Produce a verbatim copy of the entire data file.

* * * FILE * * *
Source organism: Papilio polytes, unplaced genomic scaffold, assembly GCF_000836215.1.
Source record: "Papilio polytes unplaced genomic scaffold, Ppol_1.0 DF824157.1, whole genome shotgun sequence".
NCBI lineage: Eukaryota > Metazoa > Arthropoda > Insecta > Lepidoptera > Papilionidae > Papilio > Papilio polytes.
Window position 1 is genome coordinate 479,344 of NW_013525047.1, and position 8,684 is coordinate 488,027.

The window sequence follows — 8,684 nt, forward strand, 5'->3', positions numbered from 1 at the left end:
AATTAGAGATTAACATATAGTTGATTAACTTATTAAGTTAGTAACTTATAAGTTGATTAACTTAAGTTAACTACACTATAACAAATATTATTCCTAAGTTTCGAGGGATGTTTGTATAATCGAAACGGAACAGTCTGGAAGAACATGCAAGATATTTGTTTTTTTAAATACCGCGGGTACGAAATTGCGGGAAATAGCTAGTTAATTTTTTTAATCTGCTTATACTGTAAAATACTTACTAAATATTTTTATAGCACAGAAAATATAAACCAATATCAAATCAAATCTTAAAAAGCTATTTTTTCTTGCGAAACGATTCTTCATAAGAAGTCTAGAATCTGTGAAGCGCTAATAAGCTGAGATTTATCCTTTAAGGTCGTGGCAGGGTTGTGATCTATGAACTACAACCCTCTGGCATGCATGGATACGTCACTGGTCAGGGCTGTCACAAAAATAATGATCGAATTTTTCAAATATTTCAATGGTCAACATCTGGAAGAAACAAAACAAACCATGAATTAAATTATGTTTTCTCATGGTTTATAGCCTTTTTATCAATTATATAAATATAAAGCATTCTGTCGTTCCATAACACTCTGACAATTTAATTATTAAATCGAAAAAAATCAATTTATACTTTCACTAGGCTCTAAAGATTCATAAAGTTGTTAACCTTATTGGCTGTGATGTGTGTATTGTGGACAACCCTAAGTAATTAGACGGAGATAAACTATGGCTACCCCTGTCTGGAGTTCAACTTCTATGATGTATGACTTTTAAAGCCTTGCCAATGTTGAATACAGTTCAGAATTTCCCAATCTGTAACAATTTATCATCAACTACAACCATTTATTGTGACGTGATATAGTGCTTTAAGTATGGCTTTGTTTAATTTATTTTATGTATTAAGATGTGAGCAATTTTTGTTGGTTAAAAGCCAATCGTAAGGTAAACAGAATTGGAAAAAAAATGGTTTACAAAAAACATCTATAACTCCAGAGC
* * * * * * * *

Source organism: Papilio polytes, unplaced genomic scaffold, assembly GCF_000836215.1.
Source record: "Papilio polytes unplaced genomic scaffold, Ppol_1.0 DF824157.1, whole genome shotgun sequence".
NCBI lineage: Eukaryota > Metazoa > Arthropoda > Insecta > Lepidoptera > Papilionidae > Papilio > Papilio polytes.
Window position 1 is genome coordinate 479,344 of NW_013525047.1, and position 8,684 is coordinate 488,027.

The window sequence follows — 8,684 nt, forward strand, 5'->3', positions numbered from 1 at the left end:
AATTAGAGATTAACATATAGTTGATTAACTTATTAAGTTAGTAACTTATAAGTTGATTAACTTAAGTTAACTACACTATAACAAATATTATTCCTAAGTTTCGAGGGATGTTTGTATAATCGAAACGGAACAGTCTGGAAGAACATGCAAGATATTTGTTTTTTTAAATACCGCGGGTACGAAATTGCGGGAAATAGCTAGTTAATTTTTTTAATCTGCTTATACTGTAAAATACTTACTAAATATTTTTATAGCACAGAAAATATAAACCAATATCAAATCAAATCTTAAAAAGCTATTTTTTCTTGCGAAACGATTCTTCATAAGAAGTCTAGAATCTGTGAAGCGCTAATAAGCTGAGATTTATCCTTTAAGGTCGTGGCAGGGTTGTGATCTATGAACTACAACCCTCTGGCATGCATGGATACGTCACTGGTCAGGGCTGTCACAAAAATAATGATCGAATTTTTCAAATATTTCAATGGTCAACATCTGGAAGAAACAAAACAAACCATGAATTAAATTATGTTTTCTCATGGTTTATAGCCTTTTTATCAATTATATAAATATAAAGCATTCTGTCGTTCCATAACACTCTGACAATTTAATTATTAAATCGAAAAAAATCAATTTATACTTTCACTAGGCTCTAAAGATTCATAAAGTTGTTAACCTTATTGGCTGTGATGTGTGTATTGTGGACAACCCTAAGTAATTAGACGGAGATAAACTATGGCTACCCCTGTCTGGAGTTCAACTTCTATGATGTATGACTTTTAAAGCCTTGCCAATGTTGAATACAGTTCAGAATTTCCCAATCTGTAACAATTTATCATCAACTACAACCATTTATTGTGACGTGATATAGTGCTTTAAGTATGGCTTTGTTTAATTTATTTTATGTATTAAGATGTGAGCAATTTTTGTTGGTTAAAAGCCAATCGTAAGGTAAACAGAATTGGAAAAAAAATGGTTTACAAAAAACATCTATAACTCCAGAGC